One of the important questions asked on the exams is, where should a biopsy be taken? The test taker using the Teaching Tool provides an answer with a mouse click. Hence, once the images for the exams had been selected, it was necessary to establish ‘consensus biopsy regions’ for scoring a response as correct or incorrect. To create these, approximately 20 experts in oncologic gynecology used web-based custom software, also developed by NLM, to individually view the cervix images and graphically annotate biopsy regions. This annotated image data was transmitted back to an NLM database and subsequently reviewed to achieve consensus to establish the correct biopsy answers.
ASCCP doctors are particularly happy with the interactive biopsy capability. After the test taker has decided where to biopsy, the Teaching Tool mimics real life by providing the correct biopsy result, so that he or she can decide on a management option. The first of the two ASCCP exams implemented in the Teaching Tool, the Residents' Online Exam, is used in residency training in colposcopy through a national program. This exam tests general medical knowledge in the field of lower-genital-tract cancer and precancer, proficiency at visual diagnosis and clinical-feature recognition, and the ability to diagnose, biopsy, and manage a set of 12 patient cases. There are now 52 residency programs in obstetrics/gynecology or family practice that use the Teaching Tool for this ASCCP exam nationwide, including George Washington University, The University of Texas Southwestern Medical Center, and Duke University Medical Center.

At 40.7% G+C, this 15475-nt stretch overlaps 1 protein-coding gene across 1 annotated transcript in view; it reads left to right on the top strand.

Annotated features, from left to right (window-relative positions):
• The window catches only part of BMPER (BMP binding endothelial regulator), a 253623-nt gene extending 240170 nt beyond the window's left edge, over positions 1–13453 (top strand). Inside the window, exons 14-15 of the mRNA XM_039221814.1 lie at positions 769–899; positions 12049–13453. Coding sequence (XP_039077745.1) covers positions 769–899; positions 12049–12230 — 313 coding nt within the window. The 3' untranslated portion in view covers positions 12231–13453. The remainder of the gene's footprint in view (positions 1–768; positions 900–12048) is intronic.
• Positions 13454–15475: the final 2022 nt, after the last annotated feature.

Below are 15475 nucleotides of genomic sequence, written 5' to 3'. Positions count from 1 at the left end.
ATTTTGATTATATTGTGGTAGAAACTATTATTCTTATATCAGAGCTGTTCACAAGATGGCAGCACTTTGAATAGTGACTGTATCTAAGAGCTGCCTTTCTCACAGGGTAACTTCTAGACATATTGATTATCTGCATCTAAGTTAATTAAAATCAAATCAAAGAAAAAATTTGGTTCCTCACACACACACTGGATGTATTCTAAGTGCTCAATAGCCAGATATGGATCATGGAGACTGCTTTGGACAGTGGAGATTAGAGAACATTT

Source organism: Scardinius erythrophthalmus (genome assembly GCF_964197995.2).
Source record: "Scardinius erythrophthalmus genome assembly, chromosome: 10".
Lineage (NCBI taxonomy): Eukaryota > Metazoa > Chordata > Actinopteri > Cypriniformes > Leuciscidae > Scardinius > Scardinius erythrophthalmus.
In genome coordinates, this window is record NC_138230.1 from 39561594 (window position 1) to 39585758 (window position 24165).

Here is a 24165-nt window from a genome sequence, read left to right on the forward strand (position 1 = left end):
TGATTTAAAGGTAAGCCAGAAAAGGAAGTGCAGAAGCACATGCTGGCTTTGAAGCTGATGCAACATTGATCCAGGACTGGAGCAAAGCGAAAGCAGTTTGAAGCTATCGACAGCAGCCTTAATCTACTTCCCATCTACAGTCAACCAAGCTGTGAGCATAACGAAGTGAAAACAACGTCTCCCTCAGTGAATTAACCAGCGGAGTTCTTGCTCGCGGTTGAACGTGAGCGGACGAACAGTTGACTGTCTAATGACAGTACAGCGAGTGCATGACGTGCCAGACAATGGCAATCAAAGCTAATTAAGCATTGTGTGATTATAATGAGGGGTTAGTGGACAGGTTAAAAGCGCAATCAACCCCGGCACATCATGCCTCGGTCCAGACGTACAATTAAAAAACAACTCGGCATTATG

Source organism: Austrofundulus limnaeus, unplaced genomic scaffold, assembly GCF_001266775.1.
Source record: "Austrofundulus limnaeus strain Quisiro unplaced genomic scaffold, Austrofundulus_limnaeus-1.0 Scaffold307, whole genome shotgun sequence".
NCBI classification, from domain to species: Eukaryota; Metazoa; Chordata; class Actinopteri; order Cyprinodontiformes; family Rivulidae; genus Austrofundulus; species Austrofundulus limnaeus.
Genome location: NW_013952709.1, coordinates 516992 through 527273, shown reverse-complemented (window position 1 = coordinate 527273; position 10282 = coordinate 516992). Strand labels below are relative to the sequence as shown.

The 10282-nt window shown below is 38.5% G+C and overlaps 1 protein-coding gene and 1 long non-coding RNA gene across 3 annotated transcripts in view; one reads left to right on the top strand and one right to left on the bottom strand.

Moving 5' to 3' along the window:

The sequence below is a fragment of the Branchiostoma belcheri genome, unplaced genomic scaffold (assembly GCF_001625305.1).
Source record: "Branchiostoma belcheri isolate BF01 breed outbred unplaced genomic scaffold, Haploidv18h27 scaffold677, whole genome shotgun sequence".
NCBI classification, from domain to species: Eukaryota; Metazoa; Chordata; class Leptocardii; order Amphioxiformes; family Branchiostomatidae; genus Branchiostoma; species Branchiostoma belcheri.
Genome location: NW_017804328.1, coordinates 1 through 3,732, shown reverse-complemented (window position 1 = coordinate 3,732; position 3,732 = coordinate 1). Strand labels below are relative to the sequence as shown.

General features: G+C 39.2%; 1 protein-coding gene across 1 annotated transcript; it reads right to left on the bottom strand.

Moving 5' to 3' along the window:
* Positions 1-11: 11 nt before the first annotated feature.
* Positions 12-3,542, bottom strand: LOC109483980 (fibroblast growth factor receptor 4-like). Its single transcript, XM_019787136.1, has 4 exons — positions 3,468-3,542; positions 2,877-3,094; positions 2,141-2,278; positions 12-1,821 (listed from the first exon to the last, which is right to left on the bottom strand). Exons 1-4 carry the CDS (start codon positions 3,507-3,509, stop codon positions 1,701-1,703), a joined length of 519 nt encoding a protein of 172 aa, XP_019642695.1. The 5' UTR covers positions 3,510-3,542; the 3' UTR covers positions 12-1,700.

The second exam provided by the Teaching Tool is the Colposcopy Mentorship Program exam, a more extensive version of the residents' exam, which is given in the final tier of the ASCCP's three-tiered mentorship program, which is intended to further skills and understanding of the beginning colposcopist. Since the Teaching Tool became operational in May 2010, more than 250 online exams have been administered, and there are more than 650 users of the system, including resident-program administrators, users who have taken exams, and users signed up but not yet tested.